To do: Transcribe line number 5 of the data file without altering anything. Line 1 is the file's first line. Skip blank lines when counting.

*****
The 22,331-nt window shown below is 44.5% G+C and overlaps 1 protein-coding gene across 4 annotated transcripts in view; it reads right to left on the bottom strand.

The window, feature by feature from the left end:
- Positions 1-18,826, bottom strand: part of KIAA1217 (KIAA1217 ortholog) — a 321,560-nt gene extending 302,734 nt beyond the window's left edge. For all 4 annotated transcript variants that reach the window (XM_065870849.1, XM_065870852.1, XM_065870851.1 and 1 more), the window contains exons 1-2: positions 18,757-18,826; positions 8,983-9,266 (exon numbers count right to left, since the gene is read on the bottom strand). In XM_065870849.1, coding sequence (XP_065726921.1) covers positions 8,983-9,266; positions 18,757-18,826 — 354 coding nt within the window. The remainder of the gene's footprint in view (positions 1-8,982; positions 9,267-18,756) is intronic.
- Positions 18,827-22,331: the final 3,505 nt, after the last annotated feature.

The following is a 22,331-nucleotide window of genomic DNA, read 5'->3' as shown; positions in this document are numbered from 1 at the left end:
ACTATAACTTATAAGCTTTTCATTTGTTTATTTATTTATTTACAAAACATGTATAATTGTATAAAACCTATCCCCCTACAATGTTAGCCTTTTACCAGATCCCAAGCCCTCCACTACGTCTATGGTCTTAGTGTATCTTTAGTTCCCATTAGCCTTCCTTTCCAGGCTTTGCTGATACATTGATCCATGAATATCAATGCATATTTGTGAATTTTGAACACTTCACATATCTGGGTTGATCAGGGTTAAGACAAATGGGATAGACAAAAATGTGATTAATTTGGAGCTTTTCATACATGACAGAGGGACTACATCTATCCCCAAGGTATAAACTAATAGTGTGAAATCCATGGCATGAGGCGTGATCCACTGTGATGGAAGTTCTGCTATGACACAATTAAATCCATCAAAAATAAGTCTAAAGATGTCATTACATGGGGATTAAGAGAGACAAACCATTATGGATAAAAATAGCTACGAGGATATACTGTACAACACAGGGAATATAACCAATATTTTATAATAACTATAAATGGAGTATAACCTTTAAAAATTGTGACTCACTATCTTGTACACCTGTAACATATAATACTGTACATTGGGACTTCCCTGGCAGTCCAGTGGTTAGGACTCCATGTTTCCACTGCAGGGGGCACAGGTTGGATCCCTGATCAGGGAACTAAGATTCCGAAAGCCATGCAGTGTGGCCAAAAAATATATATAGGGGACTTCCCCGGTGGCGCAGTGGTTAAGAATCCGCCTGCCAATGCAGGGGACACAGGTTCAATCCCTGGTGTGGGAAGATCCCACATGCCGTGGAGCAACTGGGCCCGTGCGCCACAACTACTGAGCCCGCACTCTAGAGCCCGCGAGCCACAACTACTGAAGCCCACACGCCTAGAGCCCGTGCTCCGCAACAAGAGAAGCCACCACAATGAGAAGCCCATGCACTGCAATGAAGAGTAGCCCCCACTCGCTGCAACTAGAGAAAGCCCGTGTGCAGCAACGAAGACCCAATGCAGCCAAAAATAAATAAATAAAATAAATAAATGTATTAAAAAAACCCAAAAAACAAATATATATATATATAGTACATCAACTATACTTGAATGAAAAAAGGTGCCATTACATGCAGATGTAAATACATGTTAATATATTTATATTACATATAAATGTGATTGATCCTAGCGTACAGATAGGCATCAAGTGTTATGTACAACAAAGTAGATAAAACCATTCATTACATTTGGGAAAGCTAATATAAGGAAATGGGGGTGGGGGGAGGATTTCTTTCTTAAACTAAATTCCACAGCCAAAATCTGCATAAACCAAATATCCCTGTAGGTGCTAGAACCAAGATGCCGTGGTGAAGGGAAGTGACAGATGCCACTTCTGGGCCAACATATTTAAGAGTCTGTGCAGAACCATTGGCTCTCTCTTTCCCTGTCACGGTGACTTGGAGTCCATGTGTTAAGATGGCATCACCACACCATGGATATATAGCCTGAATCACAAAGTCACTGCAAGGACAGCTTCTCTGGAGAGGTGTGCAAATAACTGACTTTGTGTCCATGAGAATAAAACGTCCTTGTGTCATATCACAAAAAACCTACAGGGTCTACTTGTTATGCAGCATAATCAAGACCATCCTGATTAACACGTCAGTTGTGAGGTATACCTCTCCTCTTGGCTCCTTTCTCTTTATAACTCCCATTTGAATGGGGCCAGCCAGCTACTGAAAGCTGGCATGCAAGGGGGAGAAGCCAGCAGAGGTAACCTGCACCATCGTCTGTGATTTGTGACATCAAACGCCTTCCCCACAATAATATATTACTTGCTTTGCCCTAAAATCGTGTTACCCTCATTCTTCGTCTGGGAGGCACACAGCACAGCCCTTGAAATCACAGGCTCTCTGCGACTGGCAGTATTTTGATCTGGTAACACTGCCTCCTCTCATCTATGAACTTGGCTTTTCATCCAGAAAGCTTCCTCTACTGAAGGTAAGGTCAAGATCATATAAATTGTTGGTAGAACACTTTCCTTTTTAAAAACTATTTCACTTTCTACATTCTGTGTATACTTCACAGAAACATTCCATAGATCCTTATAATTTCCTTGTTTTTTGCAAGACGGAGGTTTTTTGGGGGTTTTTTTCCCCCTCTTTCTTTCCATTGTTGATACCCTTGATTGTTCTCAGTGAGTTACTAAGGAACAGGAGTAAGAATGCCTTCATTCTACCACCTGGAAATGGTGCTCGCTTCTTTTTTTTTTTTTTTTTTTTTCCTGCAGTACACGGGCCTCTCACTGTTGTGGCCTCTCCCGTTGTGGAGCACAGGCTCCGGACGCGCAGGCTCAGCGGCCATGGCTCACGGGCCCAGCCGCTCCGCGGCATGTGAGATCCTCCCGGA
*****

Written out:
The following is a 22,331-nucleotide window of genomic DNA, read 5'->3' as shown; positions in this document are numbered from 1 at the left end: